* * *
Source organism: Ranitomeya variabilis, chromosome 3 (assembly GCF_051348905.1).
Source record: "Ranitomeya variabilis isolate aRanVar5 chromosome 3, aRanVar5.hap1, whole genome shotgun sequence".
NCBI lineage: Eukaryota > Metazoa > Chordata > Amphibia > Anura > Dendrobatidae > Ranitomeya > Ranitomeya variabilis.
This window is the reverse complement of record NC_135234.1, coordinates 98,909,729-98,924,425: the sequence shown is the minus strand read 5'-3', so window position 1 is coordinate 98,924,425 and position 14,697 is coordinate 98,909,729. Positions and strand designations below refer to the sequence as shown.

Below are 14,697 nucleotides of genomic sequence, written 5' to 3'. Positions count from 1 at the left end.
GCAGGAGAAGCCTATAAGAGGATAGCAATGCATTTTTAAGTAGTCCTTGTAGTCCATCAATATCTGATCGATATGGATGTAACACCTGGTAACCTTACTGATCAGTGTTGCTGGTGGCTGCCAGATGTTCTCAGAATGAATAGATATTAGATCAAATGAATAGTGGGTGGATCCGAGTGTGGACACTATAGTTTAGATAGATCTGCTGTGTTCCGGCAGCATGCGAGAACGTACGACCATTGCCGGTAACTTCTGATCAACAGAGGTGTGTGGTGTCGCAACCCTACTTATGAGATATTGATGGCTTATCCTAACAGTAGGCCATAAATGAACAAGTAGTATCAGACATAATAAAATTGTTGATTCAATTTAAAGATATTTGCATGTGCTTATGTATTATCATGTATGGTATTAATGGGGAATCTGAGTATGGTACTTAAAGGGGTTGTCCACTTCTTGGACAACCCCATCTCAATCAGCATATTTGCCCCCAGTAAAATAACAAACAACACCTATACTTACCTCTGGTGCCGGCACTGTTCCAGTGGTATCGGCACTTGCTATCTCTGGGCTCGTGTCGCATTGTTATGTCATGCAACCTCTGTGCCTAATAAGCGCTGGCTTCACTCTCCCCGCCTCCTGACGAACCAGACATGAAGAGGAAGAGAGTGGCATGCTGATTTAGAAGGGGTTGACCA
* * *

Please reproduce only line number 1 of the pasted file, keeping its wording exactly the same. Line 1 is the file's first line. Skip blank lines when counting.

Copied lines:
Source organism: Ranitomeya variabilis, chromosome 3 (assembly GCF_051348905.1).